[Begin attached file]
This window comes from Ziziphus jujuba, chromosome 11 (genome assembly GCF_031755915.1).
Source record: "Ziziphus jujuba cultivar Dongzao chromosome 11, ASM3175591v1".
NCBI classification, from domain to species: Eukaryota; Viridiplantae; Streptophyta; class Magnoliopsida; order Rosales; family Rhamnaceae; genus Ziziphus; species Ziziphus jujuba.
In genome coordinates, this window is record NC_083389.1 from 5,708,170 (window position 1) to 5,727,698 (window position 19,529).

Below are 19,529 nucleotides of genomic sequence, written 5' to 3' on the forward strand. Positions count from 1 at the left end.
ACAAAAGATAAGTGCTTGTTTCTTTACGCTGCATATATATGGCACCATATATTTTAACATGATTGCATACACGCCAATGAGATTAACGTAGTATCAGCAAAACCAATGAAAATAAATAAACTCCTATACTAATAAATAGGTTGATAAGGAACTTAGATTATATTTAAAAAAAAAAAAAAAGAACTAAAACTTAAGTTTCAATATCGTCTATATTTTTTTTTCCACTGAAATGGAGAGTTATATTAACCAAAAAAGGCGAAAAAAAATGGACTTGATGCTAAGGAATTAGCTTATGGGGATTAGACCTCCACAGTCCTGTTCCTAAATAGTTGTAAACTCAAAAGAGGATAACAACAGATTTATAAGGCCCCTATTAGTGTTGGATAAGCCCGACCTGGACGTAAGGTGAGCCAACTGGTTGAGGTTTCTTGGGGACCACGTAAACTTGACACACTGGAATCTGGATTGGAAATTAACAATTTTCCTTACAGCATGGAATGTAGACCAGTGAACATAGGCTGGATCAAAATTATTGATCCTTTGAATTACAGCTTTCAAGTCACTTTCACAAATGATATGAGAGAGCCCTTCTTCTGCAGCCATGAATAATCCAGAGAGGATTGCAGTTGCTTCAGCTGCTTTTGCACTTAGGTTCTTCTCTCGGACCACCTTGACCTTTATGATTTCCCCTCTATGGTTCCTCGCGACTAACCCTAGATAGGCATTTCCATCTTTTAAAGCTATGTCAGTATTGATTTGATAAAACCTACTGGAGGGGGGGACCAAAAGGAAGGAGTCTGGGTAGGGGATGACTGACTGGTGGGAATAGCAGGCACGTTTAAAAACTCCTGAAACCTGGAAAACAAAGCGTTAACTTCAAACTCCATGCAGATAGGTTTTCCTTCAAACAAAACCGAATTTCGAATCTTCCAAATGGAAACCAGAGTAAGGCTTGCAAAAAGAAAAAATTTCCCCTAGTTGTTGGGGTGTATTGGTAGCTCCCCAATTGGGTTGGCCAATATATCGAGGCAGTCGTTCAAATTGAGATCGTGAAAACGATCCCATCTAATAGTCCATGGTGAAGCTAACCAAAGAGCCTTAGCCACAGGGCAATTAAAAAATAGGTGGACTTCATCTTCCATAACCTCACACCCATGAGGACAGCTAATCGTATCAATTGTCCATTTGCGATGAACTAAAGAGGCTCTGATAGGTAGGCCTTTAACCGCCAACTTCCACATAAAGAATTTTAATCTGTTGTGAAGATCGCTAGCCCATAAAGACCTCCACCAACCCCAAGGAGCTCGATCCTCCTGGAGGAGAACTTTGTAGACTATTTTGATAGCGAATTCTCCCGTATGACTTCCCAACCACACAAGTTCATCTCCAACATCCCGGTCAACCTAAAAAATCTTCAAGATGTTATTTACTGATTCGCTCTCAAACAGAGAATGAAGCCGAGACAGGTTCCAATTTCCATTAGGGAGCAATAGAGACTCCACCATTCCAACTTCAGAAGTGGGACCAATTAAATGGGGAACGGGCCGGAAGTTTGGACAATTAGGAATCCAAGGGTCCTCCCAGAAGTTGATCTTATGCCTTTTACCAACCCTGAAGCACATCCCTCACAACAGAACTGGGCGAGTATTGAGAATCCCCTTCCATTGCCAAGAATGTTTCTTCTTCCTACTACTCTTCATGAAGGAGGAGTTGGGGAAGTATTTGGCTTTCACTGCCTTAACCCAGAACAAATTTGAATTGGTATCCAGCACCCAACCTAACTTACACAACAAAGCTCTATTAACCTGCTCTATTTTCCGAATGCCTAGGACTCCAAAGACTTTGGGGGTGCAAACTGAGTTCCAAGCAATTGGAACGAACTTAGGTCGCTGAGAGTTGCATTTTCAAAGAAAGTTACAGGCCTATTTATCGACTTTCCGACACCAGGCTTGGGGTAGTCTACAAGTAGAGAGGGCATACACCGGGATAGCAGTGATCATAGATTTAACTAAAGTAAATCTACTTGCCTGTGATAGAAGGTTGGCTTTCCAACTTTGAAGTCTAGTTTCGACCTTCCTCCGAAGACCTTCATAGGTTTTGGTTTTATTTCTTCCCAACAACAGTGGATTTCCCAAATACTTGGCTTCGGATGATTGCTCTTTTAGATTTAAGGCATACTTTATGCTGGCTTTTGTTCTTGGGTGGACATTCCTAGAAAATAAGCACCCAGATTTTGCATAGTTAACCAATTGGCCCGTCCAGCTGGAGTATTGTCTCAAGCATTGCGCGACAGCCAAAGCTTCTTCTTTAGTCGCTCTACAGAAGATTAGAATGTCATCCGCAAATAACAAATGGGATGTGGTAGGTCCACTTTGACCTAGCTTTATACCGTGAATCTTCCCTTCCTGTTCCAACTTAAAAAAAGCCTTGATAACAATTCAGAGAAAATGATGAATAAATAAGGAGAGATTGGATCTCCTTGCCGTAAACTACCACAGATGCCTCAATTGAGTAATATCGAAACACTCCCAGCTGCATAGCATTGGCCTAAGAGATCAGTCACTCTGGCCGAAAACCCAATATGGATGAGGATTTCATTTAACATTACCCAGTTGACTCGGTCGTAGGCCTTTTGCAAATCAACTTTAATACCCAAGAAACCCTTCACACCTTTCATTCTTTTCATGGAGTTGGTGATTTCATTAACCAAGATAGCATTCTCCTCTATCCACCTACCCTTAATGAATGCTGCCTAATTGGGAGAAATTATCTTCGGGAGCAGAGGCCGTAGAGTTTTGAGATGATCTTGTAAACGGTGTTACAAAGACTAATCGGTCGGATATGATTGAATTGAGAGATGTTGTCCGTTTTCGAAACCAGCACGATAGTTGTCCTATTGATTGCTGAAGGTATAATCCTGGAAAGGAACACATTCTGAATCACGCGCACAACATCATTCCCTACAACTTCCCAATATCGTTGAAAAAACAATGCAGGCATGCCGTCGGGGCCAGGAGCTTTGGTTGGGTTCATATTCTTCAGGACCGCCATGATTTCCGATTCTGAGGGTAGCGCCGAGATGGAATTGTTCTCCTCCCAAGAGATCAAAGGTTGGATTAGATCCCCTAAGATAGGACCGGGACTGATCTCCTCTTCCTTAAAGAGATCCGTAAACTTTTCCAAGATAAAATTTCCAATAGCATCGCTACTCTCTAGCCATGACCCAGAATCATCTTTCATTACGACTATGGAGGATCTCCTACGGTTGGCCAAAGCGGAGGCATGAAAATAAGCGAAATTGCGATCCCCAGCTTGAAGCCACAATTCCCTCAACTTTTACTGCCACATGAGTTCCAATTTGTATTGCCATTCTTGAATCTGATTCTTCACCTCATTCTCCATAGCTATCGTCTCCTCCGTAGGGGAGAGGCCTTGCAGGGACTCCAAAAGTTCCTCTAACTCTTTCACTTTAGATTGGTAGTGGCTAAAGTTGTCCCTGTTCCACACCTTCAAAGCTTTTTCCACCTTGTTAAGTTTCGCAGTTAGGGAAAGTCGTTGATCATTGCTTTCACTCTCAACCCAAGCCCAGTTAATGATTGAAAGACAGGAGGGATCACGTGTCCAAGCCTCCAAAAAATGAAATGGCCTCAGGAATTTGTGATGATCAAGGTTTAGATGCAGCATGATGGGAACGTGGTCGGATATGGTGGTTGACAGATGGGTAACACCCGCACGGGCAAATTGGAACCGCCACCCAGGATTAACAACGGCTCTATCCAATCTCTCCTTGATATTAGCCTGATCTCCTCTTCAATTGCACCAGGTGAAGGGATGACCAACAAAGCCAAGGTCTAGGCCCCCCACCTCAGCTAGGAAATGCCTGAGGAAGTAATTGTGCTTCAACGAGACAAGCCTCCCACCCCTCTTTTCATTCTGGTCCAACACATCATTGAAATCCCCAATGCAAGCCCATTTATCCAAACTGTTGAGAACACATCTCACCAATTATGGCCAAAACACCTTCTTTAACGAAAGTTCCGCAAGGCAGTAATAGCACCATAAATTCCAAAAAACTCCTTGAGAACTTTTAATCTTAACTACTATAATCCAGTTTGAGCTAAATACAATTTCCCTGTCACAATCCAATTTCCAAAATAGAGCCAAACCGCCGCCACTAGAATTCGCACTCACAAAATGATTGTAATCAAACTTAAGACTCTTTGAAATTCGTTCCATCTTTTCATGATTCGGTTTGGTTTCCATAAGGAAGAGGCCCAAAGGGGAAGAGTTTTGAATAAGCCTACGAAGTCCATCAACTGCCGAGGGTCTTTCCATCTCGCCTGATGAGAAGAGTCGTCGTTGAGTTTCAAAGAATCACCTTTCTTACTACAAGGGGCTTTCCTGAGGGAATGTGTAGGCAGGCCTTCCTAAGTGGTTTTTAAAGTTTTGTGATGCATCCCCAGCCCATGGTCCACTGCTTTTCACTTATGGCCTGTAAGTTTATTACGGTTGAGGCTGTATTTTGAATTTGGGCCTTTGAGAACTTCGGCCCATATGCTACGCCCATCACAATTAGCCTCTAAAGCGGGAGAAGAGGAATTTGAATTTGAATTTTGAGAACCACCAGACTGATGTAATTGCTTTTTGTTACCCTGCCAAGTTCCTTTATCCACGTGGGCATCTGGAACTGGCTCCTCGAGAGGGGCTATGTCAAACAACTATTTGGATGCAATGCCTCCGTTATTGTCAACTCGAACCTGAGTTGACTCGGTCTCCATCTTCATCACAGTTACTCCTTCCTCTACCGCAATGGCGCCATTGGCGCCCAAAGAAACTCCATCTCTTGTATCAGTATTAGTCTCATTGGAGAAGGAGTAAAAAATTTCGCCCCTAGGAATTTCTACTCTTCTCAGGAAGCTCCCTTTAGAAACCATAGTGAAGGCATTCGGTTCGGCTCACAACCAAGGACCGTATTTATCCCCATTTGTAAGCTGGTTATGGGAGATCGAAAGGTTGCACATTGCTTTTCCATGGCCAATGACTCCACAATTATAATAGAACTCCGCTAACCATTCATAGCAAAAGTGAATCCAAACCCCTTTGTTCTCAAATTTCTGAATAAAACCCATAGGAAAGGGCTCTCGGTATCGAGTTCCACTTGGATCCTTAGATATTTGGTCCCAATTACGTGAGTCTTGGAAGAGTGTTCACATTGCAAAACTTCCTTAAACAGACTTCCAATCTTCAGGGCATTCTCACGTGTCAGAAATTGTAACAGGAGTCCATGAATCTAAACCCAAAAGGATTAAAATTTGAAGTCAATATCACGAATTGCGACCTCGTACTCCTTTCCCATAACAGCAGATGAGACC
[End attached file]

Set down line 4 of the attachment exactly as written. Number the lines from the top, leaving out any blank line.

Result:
In genome coordinates, this window is record NC_083389.1 from 5,708,170 (window position 1) to 5,727,698 (window position 19,529).